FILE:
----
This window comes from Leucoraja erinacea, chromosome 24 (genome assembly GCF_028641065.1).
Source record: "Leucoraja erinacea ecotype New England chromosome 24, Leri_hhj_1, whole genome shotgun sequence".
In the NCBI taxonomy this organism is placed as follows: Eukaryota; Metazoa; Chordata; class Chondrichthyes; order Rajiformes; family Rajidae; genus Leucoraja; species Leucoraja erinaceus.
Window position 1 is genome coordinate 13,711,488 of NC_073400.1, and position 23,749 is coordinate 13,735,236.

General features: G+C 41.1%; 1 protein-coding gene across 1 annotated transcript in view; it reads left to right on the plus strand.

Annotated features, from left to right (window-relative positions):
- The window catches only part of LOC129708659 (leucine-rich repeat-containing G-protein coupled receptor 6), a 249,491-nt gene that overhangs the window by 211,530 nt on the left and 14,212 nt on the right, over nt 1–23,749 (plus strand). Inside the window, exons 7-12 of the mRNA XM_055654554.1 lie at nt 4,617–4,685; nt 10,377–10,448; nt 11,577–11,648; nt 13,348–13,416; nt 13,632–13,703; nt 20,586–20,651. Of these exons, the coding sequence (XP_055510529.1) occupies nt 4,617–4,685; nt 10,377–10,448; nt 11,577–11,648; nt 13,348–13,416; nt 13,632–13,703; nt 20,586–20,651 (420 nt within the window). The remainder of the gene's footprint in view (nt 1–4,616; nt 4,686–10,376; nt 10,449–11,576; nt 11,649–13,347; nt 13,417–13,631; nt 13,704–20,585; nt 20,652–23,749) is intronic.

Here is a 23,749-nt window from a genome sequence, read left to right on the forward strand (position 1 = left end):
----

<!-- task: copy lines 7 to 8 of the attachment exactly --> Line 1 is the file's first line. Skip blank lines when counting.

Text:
- The window catches only part of LOC129708659 (leucine-rich repeat-containing G-protein coupled receptor 6), a 249,491-nt gene that overhangs the window by 211,530 nt on the left and 14,212 nt on the right, over nt 1–23,749 (plus strand). Inside the window, exons 7-12 of the mRNA XM_055654554.1 lie at nt 4,617–4,685; nt 10,377–10,448; nt 11,577–11,648; nt 13,348–13,416; nt 13,632–13,703; nt 20,586–20,651. Of these exons, the coding sequence (XP_055510529.1) occupies nt 4,617–4,685; nt 10,377–10,448; nt 11,577–11,648; nt 13,348–13,416; nt 13,632–13,703; nt 20,586–20,651 (420 nt within the window). The remainder of the gene's footprint in view (nt 1–4,616; nt 4,686–10,376; nt 10,449–11,576; nt 11,649–13,347; nt 13,417–13,631; nt 13,704–20,585; nt 20,652–23,749) is intronic.

Here is a 23,749-nt window from a genome sequence, read left to right on the forward strand (position 1 = left end):